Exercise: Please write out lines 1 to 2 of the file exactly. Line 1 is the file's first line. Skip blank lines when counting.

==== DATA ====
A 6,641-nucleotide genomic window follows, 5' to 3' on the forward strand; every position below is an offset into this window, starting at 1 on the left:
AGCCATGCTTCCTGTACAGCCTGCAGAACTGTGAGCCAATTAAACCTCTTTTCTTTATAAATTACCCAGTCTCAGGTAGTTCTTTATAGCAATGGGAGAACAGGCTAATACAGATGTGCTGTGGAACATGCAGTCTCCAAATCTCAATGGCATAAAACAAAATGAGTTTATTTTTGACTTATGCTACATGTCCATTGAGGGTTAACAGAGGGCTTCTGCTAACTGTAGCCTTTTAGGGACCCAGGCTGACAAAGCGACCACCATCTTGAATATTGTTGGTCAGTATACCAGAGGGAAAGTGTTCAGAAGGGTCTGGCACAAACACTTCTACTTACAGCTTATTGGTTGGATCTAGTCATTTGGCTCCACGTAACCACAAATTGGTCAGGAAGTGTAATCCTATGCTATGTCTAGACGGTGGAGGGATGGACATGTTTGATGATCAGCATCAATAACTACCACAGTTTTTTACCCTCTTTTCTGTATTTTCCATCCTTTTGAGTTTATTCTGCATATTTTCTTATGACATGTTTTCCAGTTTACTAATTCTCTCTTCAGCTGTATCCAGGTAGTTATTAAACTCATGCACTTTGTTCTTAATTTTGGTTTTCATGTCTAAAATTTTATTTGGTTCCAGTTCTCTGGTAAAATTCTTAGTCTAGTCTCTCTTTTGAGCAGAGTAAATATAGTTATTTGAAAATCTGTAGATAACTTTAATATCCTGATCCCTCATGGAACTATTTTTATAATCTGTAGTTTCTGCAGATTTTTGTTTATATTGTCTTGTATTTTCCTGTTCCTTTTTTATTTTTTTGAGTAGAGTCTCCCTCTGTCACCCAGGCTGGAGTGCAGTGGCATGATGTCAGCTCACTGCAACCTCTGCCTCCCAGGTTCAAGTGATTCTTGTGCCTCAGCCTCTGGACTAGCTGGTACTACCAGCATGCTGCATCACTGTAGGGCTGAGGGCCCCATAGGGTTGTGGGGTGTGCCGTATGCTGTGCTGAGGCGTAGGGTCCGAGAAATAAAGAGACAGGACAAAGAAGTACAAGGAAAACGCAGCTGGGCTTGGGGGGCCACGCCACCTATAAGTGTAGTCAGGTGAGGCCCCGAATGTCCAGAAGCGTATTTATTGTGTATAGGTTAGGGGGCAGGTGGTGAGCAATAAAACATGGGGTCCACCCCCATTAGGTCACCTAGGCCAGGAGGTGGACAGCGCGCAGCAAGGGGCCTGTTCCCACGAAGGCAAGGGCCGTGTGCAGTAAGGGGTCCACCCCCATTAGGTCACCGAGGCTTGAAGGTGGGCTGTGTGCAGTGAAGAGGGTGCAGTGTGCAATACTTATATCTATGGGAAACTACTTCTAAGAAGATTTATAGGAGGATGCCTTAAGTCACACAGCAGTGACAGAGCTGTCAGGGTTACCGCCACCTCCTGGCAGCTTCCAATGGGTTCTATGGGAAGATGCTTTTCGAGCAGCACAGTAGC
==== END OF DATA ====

A 6,641-nucleotide genomic window follows, 5' to 3' on the forward strand; every position below is an offset into this window, starting at 1 on the left:
AGCCATGCTTCCTGTACAGCCTGCAGAACTGTGAGCCAATTAAACCTCTTTTCTTTATAAATTACCCAGTCTCAGGTAGTTCTTTATAGCAATGGGAGAACAGGCTAATACAGATGTGCTGTGGAACATGCAGTCTCCAAATCTCAATGGCATAAAACAAAATGAGTTTATTTTTGACTTATGCTACATGTCCATTGAGGGTTAACAGAGGGCTTCTGCTAACTGTAGCCTTTTAGGGACCCAGGCTGACAAAGCGACCACCATCTTGAATATTGTTGGTCAGTATACCAGAGGGAAAGTGTTCAGAAGGGTCTGGCACAAACACTTCTACTTACAGCTTATTGGTTGGATCTAGTCATTTGGCTCCACGTAACCACAAATTGGTCAGGAAGTGTAATCCTATGCTATGTCTAGACGGTGGAGGGATGGACATGTTTGATGATCAGCATCAATAACTACCACAGTTTTTTACCCTCTTTTCTGTATTTTCCATCCTTTTGAGTTTATTCTGCATATTTTCTTATGACATGTTTTCCAGTTTACTAATTCTCTCTTCAGCTGTATCCAGGTAGTTATTAAACTCATGCACTTTGTTCTTAATTTTGGTTTTCATGTCTAAAATTTTATTTGGTTCCAGTTCTCTGGTAAAATTCTTAGTCTAGTCTCTCTTTTGAGCAGAGTAAATATAGTTATTTGAAAATCTGTAGATAACTTTAATATCCTGATCCCTCATGGAACTATTTTTATAATCTGTAGTTTCTGCAGATTTTTGTTTATATTGTCTTGTATTTTCCTGTTCCTTTTTTATTTTTTTGAGTAGAGTCTCCCTCTGTCACCCAGGCTGGAGTGCAGTGGCATGATGTCAGCTCACTGCAACCTCTGCCTCCCAGGTTCAAGTGATTCTTGTGCCTCAGCCTCTGGACTAGCTGGTACTACCAGCATGCTGCATCACTGTAGGGCTGAGGGCCCCATAGGGTTGTGGGGTGTGCCGTATGCTGTGCTGAGGCGTAGGGTCCGAGAAATAAAGAGACAGGACAAAGAAGTACAAGGAAAACGCAGCTGGGCTTGGGGGGCCACGCCACCTATAAGTGTAGTCAGGTGAGGCCCCGAATGTCCAGAAGCGTATTTATTGTGTATAGGTTAGGGGGCAGGTGGTGAGCAATAAAACATGGGGTCCACCCCCATTAGGTCACCTAGGCCAGGAGGTGGACAGCGCGCAGCAAGGGGCCTGTTCCCACGAAGGCAAGGGCCGTGTGCAGTAAGGGGTCCACCCCCATTAGGTCACCGAGGCTTGAAGGTGGGCTGTGTGCAGTGAAGAGGGTGCAGTGTGCAATACTTATATCTATGGGAAACTACTTCTAAGAAGATTTATAGGAGGATGCCTTAAGTCACACAGCAGTGACAGAGCTGTCAGGGTTACCGCCACCTCCTGGCAGCTTCCAATGGGTTCTATGGGAAGATGCTTTTCGAGCAGCACAGTAGC